Here Comes Apple's Watch. Should Watchmakers Be Worried?

September 12, 2014

There’s a kind of man who calls a watch a timepiece. He can tell an Audemars Piguet from a Vacheron Constantin (CFR:VX) at 50 paces. This is the kind of guy—and it usually is a guy—who doesn’t worry about battery life or even accuracy, at least when it comes to the device strapped to his wrist. And he probably won’t change his ways now that Apple (AAPL) Chief Executive Officer Tim Cook has finally shown the world what’s up his sleeve.

On Sept. 9, Apple unveiled its long-awaited Apple Watch. Unlike Samsung (005930:KS), which has pitched its watch as “wearable technology,” Apple is embracing watch-y-ness. There are 3 collections, 2 sizes, and 6 straps, for a total of 34 styles, unusual for a company not known for variety and choice. At the high end, the Apple Watch comes in a solid (yes, not plated) 18-karat yellow or rose gold case.

It’s also undeniably a gadget, giving wearers access to iPhone apps and other features without forcing them to reach into a pocket or bag. When released next year, the watch will be able to count your steps, remind you where you’ve parked your BMW, and perhaps pay your tab at Le Bernardin. And, of course, Siri is at your service.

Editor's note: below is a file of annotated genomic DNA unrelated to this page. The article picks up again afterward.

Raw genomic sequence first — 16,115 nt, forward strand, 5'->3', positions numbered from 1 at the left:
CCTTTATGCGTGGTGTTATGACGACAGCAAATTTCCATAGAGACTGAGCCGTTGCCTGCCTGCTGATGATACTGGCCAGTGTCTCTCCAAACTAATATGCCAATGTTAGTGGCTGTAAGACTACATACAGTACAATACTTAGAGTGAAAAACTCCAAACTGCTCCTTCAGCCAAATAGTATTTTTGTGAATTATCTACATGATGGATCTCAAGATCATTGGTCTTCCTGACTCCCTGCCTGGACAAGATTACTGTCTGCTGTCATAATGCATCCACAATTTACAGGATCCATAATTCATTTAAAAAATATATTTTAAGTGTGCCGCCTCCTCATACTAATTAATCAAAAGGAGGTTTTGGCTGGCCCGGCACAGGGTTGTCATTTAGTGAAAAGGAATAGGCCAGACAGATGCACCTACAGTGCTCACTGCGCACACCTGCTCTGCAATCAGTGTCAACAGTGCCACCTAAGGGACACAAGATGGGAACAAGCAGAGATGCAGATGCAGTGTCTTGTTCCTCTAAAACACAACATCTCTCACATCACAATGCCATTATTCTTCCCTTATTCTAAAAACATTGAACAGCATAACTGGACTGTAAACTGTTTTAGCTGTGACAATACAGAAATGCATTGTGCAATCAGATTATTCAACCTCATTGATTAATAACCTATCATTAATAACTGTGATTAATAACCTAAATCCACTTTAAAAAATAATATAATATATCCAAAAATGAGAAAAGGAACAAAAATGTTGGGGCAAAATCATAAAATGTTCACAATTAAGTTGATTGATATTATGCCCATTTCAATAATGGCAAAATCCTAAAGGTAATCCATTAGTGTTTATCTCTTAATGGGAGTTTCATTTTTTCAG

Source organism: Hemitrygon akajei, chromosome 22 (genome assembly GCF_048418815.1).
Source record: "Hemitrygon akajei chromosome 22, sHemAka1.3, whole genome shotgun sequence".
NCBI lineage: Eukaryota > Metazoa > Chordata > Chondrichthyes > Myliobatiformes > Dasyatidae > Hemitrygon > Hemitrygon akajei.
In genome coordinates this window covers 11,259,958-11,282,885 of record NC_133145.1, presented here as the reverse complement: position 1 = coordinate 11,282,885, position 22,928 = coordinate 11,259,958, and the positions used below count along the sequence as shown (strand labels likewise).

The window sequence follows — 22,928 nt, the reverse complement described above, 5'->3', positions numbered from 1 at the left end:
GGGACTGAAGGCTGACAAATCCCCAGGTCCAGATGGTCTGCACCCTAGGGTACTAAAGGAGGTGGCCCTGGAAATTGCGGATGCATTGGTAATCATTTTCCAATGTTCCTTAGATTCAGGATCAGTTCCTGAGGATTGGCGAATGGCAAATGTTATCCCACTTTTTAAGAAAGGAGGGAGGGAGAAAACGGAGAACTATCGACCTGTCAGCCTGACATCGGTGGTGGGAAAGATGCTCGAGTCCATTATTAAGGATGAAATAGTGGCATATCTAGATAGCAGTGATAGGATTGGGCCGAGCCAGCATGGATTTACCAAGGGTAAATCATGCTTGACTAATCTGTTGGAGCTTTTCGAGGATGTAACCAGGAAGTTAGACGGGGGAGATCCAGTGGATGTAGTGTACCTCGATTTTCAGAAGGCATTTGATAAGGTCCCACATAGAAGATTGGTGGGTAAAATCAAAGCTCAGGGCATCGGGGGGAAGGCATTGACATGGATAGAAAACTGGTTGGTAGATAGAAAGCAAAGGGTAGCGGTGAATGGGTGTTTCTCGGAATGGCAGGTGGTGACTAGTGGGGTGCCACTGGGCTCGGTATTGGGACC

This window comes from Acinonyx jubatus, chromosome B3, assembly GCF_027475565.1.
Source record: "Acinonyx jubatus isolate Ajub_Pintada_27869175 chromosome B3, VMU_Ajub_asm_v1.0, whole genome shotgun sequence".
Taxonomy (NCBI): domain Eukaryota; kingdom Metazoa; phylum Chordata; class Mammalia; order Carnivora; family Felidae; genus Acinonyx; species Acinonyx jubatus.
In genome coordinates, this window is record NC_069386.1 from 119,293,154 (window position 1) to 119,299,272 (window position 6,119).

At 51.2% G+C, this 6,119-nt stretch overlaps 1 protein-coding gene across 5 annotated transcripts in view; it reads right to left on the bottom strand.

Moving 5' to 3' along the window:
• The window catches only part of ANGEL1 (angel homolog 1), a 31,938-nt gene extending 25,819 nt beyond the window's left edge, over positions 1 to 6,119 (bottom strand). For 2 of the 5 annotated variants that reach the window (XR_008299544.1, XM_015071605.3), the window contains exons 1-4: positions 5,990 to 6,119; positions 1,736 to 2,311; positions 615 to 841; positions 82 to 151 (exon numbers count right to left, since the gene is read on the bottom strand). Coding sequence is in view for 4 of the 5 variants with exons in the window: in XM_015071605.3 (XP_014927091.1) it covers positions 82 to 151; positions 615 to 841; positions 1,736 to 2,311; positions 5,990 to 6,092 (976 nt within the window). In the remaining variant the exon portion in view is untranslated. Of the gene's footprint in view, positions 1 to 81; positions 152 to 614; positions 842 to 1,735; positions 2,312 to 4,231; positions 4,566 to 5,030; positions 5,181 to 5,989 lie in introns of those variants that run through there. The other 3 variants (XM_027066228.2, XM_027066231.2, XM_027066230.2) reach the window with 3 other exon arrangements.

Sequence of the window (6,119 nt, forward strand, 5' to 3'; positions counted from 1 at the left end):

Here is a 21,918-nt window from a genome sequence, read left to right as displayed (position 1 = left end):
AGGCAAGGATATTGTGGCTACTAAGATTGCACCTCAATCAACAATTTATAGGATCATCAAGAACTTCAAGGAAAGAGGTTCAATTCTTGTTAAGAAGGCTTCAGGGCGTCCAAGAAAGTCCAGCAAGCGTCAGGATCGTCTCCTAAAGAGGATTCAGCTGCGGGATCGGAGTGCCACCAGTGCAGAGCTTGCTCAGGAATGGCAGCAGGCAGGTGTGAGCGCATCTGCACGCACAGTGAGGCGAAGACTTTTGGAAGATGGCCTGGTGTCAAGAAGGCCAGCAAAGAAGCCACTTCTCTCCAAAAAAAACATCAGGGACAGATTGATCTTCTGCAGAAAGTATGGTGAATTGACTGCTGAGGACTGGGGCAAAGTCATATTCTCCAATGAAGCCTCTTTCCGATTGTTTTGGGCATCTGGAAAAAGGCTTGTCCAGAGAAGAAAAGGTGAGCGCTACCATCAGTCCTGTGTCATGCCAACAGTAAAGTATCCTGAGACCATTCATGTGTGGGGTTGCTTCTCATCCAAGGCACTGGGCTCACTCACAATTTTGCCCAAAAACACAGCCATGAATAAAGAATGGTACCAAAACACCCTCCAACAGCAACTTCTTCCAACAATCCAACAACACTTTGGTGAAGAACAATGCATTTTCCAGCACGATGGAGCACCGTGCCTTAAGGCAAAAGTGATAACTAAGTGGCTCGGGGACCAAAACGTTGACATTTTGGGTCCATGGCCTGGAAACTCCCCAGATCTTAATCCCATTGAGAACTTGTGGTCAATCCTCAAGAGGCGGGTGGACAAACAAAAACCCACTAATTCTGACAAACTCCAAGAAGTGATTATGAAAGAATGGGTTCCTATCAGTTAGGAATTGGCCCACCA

No doubt, the Apple Watch will keep really good time—the folks in Cupertino, Calif., boast that it’s accurate to within 50 milliseconds. But that isn’t likely to keep the makers of high-end timepieces in Switzerland up at night.

Time-telling smartphones are everywhere, yet since 2000, Swiss watchmakers have more than doubled exports, valued at more than 20 billion Swiss francs ($21.3 billion) in 2013. “When mobile phones and devices came on the market, we were asked about their impact on our industry,” says Swatch Group (UHR:SW) CEO Nick Hayek. “Media were already anticipating the end of watches; however, it was just the contrary.”

While Swatch Group owns the ultraluxury watchmaker Breguet—a Classique Tourbillon Extra Plat will set you back more than $150,000—some of its less prestigious brands could lose customers to Apple. Tissot and Rado emphasize new technologies such as solar charging and touch responsiveness; they also have prices that are likely to overlap with some of the Apple Watch models. Swatch is rumored to be developing its own smartwatch.

(Bloomberg Businessweek)



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